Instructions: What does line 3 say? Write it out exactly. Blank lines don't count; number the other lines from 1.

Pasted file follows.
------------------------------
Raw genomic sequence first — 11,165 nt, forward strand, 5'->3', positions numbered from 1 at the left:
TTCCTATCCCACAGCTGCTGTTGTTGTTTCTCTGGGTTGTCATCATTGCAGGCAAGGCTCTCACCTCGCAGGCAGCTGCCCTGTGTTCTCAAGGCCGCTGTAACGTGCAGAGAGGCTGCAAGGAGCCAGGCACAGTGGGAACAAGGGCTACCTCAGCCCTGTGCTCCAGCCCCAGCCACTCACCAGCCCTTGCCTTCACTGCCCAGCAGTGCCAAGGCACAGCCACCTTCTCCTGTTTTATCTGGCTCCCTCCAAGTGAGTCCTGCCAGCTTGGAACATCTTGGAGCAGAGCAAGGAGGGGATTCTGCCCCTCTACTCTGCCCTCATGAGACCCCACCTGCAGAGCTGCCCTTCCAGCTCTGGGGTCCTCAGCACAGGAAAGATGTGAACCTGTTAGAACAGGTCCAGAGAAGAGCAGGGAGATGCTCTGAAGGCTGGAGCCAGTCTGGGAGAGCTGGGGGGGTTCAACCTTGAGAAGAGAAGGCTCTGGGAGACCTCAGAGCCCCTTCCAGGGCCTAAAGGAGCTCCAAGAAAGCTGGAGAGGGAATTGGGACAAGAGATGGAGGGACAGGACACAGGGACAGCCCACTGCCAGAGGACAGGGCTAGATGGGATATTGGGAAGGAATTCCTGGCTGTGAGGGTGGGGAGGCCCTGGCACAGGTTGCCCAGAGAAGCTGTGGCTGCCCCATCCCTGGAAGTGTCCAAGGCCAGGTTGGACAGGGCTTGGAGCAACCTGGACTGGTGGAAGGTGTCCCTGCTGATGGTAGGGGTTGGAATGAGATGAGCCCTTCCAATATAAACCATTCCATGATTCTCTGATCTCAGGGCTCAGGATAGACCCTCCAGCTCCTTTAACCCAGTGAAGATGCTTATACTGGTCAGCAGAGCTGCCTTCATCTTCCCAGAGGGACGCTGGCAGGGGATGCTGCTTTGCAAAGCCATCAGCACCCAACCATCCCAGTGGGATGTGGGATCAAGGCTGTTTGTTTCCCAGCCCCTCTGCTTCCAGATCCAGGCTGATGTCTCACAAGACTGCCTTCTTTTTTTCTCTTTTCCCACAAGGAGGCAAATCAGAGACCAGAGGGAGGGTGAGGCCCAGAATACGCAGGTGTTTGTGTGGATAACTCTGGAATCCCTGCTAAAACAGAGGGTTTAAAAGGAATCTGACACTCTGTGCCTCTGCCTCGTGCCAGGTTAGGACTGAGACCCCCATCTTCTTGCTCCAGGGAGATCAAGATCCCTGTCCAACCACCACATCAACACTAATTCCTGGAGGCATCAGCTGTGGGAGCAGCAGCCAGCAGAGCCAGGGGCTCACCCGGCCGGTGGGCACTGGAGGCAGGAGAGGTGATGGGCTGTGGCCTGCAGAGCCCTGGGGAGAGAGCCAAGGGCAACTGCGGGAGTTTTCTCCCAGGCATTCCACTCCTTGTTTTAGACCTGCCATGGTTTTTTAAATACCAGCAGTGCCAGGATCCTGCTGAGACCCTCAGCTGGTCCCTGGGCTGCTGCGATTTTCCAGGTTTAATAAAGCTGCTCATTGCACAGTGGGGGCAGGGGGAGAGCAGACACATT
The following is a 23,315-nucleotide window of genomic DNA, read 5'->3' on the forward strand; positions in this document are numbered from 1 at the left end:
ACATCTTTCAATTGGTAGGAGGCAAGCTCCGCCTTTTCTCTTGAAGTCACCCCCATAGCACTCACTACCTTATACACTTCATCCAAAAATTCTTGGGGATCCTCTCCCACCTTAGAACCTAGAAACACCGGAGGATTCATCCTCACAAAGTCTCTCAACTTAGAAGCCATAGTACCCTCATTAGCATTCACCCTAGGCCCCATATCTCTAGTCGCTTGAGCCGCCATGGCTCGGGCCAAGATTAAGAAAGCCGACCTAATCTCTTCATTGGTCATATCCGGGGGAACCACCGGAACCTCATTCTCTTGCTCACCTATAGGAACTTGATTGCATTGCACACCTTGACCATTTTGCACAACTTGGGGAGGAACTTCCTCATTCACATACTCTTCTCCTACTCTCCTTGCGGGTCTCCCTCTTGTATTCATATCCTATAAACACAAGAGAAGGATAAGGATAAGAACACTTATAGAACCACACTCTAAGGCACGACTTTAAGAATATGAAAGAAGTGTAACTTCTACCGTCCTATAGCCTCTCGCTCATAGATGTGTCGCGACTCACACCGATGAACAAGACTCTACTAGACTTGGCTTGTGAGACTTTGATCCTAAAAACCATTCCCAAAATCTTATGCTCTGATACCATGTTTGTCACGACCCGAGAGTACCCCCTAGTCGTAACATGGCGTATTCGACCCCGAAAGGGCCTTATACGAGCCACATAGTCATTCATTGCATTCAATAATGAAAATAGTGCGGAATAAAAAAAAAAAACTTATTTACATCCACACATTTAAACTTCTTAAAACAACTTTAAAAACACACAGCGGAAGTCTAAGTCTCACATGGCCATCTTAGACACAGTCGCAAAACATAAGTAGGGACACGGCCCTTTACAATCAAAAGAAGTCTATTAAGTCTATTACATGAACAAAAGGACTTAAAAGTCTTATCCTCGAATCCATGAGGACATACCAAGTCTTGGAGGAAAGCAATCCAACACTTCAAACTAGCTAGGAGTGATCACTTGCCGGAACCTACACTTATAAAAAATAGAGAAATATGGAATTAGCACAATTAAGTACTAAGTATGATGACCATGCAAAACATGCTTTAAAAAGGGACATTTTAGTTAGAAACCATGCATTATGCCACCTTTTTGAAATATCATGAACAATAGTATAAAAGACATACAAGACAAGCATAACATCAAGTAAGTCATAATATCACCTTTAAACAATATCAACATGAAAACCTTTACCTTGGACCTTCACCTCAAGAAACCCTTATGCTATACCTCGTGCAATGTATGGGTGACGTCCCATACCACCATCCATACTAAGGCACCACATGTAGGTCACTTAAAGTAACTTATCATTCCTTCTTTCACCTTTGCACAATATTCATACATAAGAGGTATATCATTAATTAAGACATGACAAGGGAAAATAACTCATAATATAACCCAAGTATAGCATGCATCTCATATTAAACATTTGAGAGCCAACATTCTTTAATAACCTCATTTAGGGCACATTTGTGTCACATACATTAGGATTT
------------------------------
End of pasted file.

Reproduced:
The following is a 23,315-nucleotide window of genomic DNA, read 5'->3' on the forward strand; positions in this document are numbered from 1 at the left end: